From the perspective of the globalised view, international education is defined by the “transnational practices that are identified with the process of globalisation” (Cambridge & Thompson, 2004, p. 168). Though international education can be traced to its origins in international relations (Walker, 2000 as cited in Cambridge & Thompson, 2004), in its contemporary context it is a part of economic globalisation and responsible for the spread of free market values (Cambridge & Thompson, 2004). Though IB international schools have a genuine mission to build global citizens in their student bodies, they are at the same time deeply embedded into globalist culture, and by default serve the globalist class. They describe international education as “ambiguous and contradictory [with]…dual aspirations for international understanding and global free trade” (Cambridge & Thompson, 2004, p. 172). Cambridge and Thompson (2004) see international education as an ongoing reconciliation between the contrasting globalist and internationalist approaches evident in the international sphere. This tension challenges the notion that international schools are actually agents of social responsibility via GCE programs.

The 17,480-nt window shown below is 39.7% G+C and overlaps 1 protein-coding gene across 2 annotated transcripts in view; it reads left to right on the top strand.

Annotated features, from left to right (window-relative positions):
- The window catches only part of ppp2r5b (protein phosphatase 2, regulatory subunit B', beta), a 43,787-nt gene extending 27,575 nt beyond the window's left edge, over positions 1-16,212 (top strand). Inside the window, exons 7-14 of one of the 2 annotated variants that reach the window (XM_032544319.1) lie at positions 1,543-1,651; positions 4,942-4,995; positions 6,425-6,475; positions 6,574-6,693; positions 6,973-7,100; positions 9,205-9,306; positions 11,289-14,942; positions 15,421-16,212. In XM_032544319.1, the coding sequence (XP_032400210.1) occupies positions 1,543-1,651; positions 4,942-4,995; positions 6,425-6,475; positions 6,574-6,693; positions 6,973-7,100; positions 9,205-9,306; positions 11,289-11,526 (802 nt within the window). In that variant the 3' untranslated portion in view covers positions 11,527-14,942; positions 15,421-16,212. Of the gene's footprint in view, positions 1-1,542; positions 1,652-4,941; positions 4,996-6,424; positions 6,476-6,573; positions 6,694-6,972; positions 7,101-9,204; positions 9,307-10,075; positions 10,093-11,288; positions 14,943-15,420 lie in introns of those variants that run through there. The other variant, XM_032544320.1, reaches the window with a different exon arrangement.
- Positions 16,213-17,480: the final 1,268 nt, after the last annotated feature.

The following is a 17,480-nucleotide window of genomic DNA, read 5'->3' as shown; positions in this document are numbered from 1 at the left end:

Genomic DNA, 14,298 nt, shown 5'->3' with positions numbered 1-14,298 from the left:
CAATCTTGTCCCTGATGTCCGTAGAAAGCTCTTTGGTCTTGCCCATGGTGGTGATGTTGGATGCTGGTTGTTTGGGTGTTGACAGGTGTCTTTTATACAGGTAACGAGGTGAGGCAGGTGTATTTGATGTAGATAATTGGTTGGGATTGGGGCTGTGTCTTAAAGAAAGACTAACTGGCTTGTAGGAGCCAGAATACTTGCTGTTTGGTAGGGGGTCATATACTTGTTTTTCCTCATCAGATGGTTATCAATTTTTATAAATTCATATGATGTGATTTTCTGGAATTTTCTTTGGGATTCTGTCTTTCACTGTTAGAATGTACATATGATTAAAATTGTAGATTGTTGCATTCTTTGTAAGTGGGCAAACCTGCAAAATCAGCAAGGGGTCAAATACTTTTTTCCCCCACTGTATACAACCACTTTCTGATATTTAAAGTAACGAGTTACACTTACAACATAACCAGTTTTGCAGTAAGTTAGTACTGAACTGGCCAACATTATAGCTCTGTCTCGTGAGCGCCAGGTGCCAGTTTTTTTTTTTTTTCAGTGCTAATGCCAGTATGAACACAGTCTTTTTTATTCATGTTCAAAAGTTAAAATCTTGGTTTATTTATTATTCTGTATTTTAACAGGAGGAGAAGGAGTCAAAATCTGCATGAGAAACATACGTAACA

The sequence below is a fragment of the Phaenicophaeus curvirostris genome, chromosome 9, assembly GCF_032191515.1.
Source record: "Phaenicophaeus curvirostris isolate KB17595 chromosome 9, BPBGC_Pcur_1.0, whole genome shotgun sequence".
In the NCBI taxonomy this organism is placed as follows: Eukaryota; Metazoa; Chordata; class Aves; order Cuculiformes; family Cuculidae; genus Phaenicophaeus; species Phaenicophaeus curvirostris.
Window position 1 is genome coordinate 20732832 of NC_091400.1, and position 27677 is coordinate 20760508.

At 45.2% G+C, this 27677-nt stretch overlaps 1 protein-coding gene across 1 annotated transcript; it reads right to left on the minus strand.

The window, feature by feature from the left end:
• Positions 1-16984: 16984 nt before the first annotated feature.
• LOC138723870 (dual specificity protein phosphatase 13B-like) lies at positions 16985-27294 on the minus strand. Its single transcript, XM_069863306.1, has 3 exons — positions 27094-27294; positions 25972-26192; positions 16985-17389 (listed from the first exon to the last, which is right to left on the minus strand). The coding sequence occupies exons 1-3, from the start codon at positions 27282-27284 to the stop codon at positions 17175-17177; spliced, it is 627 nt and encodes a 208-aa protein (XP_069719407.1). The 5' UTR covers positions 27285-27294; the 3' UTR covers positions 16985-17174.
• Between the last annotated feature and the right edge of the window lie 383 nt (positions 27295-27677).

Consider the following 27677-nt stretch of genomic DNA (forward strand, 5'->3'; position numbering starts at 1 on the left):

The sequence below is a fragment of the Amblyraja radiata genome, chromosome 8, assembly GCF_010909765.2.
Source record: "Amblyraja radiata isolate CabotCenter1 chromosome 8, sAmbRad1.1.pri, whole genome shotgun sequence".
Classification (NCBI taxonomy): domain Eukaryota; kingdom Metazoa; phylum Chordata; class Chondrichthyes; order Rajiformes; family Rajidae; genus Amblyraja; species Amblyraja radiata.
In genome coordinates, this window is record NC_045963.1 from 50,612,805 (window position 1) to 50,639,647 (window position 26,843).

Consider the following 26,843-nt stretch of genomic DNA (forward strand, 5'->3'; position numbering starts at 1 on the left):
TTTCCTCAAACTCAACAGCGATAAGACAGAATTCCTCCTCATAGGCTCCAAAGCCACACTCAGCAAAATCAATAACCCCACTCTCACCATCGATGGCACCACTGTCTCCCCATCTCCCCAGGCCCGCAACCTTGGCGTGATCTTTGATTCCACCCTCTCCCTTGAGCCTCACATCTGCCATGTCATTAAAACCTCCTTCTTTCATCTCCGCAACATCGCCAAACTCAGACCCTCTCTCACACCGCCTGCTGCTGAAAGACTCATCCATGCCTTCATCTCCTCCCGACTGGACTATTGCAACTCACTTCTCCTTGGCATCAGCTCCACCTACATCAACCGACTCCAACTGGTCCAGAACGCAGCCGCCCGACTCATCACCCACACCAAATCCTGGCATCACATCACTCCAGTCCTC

Sandra Dunne and Julie Andrews investigate if international schools could be agents of social change in developing countries. Though not a direct look at global citizenship education, social responsibility plays a key part in GCE, and their study offers insight into how international schools shape student communities and their perceptions of their host community. They examined the ways that two international schools in the Philippines develop social responsibility through connections with the community (Dunne & Andrews, 2010). However, they do not look at the children of the elite global class, but rather in they examined the host nationals at the schools, or in other words, the local elite who were in attendance. Both schools who participated offered the IB Diploma program, were co-educational and had roughly the same proportion of Fillipino students. The students who participated all identified as Fillipino (Dunne & Andrews, 2010). The study aimed to look at the more nuanced influence the schools had on students’ development of social responsibility within the local community. First of all, they found that Fillipino students felt that being able to speak the local language better served in their ability to engage and connect with the community in service projects. At the same time, their ability to speak English marked them as educated, elite, and wealthy and able to continue to maintain those privileges over other Fillipino classes. In terms of the academic programs in both schools, students perceived that they had little opportunity to develop social responsibility because of the curriculum’s lack of local relevance. Teachers however, disagreed and felt that the curriculum either contained enough local content or was international in orientation. The IB-DP program does not have any direct values education, but because of the strong Christian values in the Fillipino community, most students reported that their sense of social responsibility was rooted in their religious values. Furthermore, both schools showed evidence of an understanding of local and international politics. Hence, in both schools there was enough scope in curriculum to increase students connections with the local community and increase their social responsibility (Dunne & Andrews, 2010).